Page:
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Effect of number of scanners on scan traffic

Question asked by Janosch Hoffmann on Jul 16, 2019
Latest reply on Jul 16, 2019 by Busby



I am wondering how the number of scanner appliances that is used for one vulnerability scan is affecting the scan traffic and the number of scans that can be run in parallel.


Our situation is as follows:
We have several networks whose assets are grouped in multiple asset groups. We also have multiple scanner appliances.
All of the networks can be reached by all of the scanner appliances.
There are also a number of different firewalls seperating the scanners from the target networks. (The scanners are whitelisted.)
We assume that each target network is scanned over a single firewall.
According to experience, too many simultaneous connections over one firewall can overload that firewall.
Therefore we try to avoid multiple scans over a single firewall at any given time.
I.e. we run multiple scans in parallel but only a single scan over each firewall.


Two ways of dealing with that situation come to my mind:
(Let's assume that we have two appliances A and B and two networks X, which is protected by firewall FW1, and network Y, which is protected by firewall FW2.)
  1) We assign different appliances to the different networks.
    So in the example, appliance A scans network X over FW1 and appliance B scans network Y over FW2.
    Both scans are run in parallel. This is not a problem, since there is running only a single scan over any given firewall    at any given time.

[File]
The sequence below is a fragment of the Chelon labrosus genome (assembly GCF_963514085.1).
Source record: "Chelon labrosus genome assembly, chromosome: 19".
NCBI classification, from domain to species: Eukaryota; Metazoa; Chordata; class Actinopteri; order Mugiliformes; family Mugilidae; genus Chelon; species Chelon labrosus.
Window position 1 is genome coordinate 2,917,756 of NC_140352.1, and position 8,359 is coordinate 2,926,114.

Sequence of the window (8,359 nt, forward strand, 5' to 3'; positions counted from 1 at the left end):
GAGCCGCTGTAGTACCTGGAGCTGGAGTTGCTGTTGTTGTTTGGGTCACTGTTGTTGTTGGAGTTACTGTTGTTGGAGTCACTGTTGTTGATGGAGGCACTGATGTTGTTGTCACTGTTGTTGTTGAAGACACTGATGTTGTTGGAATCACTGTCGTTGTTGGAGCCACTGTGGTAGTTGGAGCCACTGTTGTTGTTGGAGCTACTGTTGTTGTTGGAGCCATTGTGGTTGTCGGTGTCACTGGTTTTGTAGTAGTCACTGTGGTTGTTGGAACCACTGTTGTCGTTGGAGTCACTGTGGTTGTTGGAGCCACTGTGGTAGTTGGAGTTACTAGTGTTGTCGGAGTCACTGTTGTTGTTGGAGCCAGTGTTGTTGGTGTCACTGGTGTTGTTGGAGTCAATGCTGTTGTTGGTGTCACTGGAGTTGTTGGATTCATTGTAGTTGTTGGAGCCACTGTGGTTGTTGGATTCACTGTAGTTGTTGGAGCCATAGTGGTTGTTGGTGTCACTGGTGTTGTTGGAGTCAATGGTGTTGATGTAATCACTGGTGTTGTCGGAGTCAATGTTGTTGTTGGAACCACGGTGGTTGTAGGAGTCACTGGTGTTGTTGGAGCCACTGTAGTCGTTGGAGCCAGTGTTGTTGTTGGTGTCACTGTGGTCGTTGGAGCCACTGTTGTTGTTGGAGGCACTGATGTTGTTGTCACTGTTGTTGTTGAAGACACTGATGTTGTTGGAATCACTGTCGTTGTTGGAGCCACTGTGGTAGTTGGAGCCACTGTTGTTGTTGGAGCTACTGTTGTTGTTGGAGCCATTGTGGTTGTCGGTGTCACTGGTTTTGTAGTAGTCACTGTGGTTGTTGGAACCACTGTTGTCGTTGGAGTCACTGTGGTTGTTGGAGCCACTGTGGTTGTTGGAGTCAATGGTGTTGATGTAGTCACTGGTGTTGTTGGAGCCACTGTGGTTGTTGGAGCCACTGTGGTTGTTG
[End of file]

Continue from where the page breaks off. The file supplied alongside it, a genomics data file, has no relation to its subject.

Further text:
By doing that, we limit the number of appliances that scan over a given firewall at the same time.
    The disadvantage of this approach is that we have to assign a specific appliance to each network.
    It's also harder to achieve the same load for each appliance, since network X may contain much more active hosts    than network Y.
    This is the approach we currently use.
2) We assign all of the appliances to each network/scan.
    So in the example, we run two scans in parallel, one on network X and one on network Y.
    We also assign both appliances (A and B) to each scan.
    This would make managing the scans much simpler.


So now my question is, is it safe to use the second approach instead of the first?
Or can this increase the number of concurrent connections over a single firewall significantly?
Please note that, unlike the example, we have 6 appliances in total and we currently use 2 appliances per scan.


When configuring the option profile, the "help tips" for the "Hosts to Scan in Parallel" option say:
"Set the maximum number of hosts to scan at the same time (PER SCAN TASK)." (not per scanner appliance)
This lets me assume that the number of appliances does not affect the scan traffic after surpassing a certain value.
Is this assumption reasonable?


If the number of concurrent connection does increase with the number of appliances per scan, can we compensate that by reducing the "Hosts to Scan in Parallel" parameter?


Another question is, are we still able to run multiple scans in parallel when we assign all of the appliances to each scan?
Assume that we would run 2 scans in parallel and we assign (the same) 100 scanner appliances to each scan.
Is the number of concurrent connections limited by the option profile?
And can the two scans still run in parallel because Qualys knows that it doesn't need all 100 appliances for a single scan and can therefore use the excessive appliances for the second scan?

I'm sorry for the length of my question.